This Week has been a mixed bag on the pitch with the outstanding away win at Bournemouth and then the harsh defeat to Liverpool on Wednesday, not forgetting the historic night at the Emirates Stadium on Tuesday with the club’s 4th youth cup trophy being won by the current crop of youngsters.
Off the field, the club finally announced its season ticket prices for next season, perhaps spurred on by the Bournemouth win, which has gone a long way to keeping us in the Premier League.
No one likes a price rise, but it is harsh this time when the country is in a cost-of-living crisis.
Did the club actually need to raise prices, how much extra does the increase raise for the club anyway, and could the money have come from elsewhere?
The first part is determining how much extra revenue will be raised by the price rises.
West Ham is now said to have 50000 Season Ticket Holders it isn’t easy to know how many seats are in each band, but using the map, I have estimated the following 1966 West 500, 1966 Billy Bonds 1000, Band 1 9000, Band 2 5500, Band 3 13500, Band 4 17000, Band 5 3000, Band 6 500.
If every seat were an adult, the price rise would raise 2.7 million, but we know that is not the case. You have concessions and kids’ tickets thrown in.
In the 1st season at the London Stadium, West Ham claimed to have 10,000 kids seats alone, without the OAP and U23s. The Total amount of Concessions could be as high as 150000.
By using my estimate of amount f seats in a band and multiplying those by just the price rise figure from the chart below i reckon the the figure raised, is around the 1.75 to 2 million mark.
That does not buy you anything of note on the playing side, and it possibly may play the players one Week’s wages, it may run the marketing/media department for the season, both areas of the club where we seem to pay out far more than we get back in value for money.
So in the scheme of it, when you look at the clubs’ income, the money raised is minimal compared to its income.
Our last accounts (2021/22) show a 12 million pound profit out of a total income of 252 million.
The owners have taken far more out of the club in loan repayments in the last couple of years than the money being raised. If we are so short, they could have covered the money themselves from the payback.
The price rise wasn’t the only distasteful part. Raising the Pensioner’s age from 65 to 66 was sneaky, and while this may be in line with the Government’s raising the pension age upwards, the club could have chosen to keep their age limit at 65. The small amount of money raised, estimated to be around £250000, from this move is negligible compared to the bad taste in the mouth of fans. No good PR can come from this, and it shames a club that once boasted of being Moore than a Football Club. Just another business that is rinsing its customers.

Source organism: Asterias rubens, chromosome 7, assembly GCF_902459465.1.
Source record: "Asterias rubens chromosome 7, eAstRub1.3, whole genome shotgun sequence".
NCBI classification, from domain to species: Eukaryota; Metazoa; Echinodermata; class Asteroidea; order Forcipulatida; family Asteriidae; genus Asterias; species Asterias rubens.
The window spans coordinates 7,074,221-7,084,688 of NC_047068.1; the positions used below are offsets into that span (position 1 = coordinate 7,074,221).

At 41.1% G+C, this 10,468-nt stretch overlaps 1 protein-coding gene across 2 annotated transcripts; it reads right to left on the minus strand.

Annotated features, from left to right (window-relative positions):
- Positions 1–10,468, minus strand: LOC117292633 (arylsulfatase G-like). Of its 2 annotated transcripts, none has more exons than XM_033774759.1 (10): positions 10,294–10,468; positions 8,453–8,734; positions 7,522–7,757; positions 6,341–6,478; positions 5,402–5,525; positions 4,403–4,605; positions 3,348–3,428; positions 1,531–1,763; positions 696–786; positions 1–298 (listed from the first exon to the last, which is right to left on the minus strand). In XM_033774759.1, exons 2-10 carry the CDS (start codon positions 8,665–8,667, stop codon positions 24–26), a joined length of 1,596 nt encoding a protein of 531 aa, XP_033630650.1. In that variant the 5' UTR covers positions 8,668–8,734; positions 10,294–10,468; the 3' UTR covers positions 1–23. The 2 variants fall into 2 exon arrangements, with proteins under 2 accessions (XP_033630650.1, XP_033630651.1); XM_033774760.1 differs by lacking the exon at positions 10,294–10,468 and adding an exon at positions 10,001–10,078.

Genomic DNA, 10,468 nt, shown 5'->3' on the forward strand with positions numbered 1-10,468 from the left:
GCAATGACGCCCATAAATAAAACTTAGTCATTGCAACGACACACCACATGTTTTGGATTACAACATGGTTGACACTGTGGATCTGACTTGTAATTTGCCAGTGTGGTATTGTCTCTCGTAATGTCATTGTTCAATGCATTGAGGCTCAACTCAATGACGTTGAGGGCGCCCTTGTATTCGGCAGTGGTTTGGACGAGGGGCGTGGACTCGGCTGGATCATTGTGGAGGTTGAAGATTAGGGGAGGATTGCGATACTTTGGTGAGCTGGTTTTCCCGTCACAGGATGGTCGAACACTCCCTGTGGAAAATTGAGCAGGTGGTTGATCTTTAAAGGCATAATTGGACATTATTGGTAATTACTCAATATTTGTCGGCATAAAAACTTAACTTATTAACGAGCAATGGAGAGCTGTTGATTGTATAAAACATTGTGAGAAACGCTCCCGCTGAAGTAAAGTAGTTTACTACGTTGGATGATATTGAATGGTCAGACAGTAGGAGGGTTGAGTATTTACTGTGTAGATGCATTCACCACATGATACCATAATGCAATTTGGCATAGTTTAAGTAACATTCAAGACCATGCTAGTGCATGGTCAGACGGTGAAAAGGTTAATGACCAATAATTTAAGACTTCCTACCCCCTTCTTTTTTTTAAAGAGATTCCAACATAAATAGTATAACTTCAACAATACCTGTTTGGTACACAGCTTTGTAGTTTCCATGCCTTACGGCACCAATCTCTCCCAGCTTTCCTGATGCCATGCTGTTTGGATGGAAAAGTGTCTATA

There is one more thing the raise has highlighted and how the club have handled it.
The club has a responsibility to liaise with the fan groups that represent us on the ISC. The independent supporters’ committee.
It seems this was done as a fait accompli, with the ISC only hearing about this the night before.
The fact that no discussion or negotiation occurred before the decision was made highlights the club’s contempt for this forum, which is supposed to represent you and me.
The ISC comprises Hammers United, The supporter’s Trust, BAME Hammers, Pride of Irons, Disability representatives, Bond Holder representatives and the Supporters Club. Away season ticket holders and Any old Irons make uo the groups supposedly representing the whole fan base
The fan groups should now walk away from this constraint and tell the club we are not playing your games any more.
The problem is, Some of those groups are almost embedded in the club.
Whenever black history month is on (October generally), Bame hammers will be used by the club to help promote whatever they plan.
Same with pride week and Pride of Irons, which the club regularly uses to promote football within the LGBTQ community.
The disability group have regular meetings with the club separately to discuss the disability needs of fans.
Any old Irons are supported by the club as well, how much will those groups be prepared to rock the boat as much as Hammers United are.
Would these groups be prepared to walk away from that exposure and go against the club? If not, how can the ISC claim to be independent when these groups are involved?
We have been sold short on the face of it by the club, not for the first time under this ownership and, more importantly, the management by Brady of the club.
Brady in 21/22 was the fourth highest-paid club administrator in the premier league. We could save the fans the expense of the price rise in one failed swoop.
Sack Brady and save the club her wages. The club and the fans will be better off for it, that’s for sure.